The two concession projects underwent in-depth restructuring that made it possible to complete their refinancing in December 2013 and to resume construction work at the beginning of 2014. The two projects account for a total investment of €3.1 billion (Athens-Tsakona: €1.8 billion, Maliakos-Kleidi: €1.3 billion).

VINCI Concessions is a 30% shareholder in the Olympia Odos company, which holds the concession for the Athens-Tsakona motorway, and a 15% shareholder in the Aegean Motorway company, which holds the concession for the Maliakos-Kleidi motorway.

The resumption of these projects, which are crucial to Greek infrastructure competitiveness, illustrates the long-term strength of the public-private partnership model, notwithstanding cyclical fluctuations. In addition, the projects boost local economic development. The resumption of work with a view to opening the motorways to traffic by the end of 2015 will account for about 10,000 direct and indirect jobs during peak construction. Motorway operation will consolidate about 1,000 jobs.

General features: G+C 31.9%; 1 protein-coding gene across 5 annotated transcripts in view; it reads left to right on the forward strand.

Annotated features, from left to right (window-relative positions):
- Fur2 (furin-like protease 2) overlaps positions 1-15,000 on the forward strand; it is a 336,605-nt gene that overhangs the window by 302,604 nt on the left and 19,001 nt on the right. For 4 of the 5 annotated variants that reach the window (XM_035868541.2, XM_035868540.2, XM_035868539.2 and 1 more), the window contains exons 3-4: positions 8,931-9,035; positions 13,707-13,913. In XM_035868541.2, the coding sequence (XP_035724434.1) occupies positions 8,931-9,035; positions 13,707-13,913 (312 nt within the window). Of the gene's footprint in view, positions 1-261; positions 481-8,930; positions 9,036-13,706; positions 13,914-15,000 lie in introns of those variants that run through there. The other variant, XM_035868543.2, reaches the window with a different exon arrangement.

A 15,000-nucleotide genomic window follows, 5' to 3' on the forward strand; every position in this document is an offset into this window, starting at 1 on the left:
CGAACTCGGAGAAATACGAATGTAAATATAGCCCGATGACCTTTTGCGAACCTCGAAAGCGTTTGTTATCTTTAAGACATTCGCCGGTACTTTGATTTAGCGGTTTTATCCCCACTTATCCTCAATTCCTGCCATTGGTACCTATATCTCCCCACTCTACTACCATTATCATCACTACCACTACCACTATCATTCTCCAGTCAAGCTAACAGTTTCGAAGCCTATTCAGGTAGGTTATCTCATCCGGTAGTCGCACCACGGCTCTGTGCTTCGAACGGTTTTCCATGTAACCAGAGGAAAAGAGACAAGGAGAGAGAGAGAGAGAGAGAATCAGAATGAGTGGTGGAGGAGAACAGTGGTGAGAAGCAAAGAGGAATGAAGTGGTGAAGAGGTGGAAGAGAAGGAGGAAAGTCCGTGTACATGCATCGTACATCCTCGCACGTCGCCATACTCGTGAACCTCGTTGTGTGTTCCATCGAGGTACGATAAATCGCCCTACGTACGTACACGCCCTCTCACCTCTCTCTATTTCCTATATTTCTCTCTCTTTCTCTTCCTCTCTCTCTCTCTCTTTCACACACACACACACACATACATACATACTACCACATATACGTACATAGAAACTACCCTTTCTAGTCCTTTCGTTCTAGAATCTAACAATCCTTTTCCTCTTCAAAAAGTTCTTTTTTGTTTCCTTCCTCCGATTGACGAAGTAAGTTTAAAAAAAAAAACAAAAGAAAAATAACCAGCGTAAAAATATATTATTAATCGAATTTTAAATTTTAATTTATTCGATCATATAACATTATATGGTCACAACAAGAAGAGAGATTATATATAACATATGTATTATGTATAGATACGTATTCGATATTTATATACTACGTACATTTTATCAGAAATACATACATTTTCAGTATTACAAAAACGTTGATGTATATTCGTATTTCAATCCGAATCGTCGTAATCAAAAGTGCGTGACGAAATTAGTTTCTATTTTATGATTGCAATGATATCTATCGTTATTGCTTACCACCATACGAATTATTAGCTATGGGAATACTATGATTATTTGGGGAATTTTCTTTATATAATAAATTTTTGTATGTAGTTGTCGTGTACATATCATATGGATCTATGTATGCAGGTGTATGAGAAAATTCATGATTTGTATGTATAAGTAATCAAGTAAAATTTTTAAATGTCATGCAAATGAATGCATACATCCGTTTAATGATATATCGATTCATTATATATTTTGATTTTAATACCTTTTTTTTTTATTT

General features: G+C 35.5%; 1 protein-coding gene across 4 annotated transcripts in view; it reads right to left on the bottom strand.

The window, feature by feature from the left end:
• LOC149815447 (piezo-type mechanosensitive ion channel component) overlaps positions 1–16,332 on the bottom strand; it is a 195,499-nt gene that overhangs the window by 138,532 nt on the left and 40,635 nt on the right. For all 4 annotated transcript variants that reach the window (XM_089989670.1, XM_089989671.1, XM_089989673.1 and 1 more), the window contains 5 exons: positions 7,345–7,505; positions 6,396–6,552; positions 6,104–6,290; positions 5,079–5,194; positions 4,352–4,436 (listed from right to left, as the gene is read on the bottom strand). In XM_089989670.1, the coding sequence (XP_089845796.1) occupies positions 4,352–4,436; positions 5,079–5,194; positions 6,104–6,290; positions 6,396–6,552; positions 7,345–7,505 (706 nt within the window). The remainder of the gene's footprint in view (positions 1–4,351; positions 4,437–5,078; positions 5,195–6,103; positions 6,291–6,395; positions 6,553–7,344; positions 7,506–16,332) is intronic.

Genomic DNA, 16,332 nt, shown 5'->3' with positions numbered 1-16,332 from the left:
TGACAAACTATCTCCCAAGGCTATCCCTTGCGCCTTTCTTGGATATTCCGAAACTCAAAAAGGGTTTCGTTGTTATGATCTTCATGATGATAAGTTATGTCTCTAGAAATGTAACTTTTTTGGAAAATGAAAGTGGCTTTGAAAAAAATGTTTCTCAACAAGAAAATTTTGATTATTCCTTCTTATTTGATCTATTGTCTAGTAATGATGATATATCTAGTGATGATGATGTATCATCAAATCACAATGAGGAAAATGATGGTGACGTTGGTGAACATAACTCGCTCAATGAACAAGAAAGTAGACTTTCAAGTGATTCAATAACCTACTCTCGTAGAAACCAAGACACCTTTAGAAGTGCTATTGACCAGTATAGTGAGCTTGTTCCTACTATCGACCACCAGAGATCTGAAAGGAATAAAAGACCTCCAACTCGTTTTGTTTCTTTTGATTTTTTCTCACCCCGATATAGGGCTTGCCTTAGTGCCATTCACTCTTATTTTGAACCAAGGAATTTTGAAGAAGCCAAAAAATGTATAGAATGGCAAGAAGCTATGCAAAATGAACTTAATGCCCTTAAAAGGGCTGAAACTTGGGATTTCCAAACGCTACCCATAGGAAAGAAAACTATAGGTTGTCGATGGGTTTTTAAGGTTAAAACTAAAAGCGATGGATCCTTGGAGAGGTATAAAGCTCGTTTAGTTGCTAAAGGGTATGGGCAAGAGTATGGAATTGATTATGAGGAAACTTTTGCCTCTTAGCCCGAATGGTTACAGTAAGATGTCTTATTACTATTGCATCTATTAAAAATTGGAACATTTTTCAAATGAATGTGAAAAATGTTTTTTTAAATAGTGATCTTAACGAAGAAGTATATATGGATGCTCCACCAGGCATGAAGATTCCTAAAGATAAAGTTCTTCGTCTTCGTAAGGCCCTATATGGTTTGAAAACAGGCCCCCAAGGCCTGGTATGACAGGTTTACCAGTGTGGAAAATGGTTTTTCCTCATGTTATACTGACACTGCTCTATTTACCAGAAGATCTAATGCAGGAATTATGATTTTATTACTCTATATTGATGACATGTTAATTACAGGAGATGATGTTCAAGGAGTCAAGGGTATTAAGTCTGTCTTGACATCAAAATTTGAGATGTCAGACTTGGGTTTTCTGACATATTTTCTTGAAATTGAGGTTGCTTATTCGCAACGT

Disaster-resilient infrastructure for Bohol

bohol footbridge

Disaster-resilient housing solutions for the earthquake-struck Philippines province of Bohol have been submitted by the NGOs Habitat for Humanity and Gawad Kalinga. The quake, which registered 7.2 on the Richter Scale, destroyed Bohol’s bridges, schools, roads and churches.

The Department of Social Welfare and Development assistant Central Visayas director, Nemia Antipala, met with Governor Edgar Chatto to discuss disaster-resilient proposals: “Their design would be best suited for that eventuality. It has been predicted that every year, there will be stronger and stronger typhoons. So that is something we have to plan for,” she told the press in December.

Bohol suffered damages to the tune of P7.862b in the storm, with 8,083 houses lost and 34,527 damaged. 64 evacuation centres have been installed, with tents for over 40,000 displaced families supplied by various agencies. NGO headquarters also served as makeshift shelters. Bohol must be equipped with houses to endure winds of up to 220km/h, as part of Chatto’s proposed four-year rehabilitation and recovery plan for the province.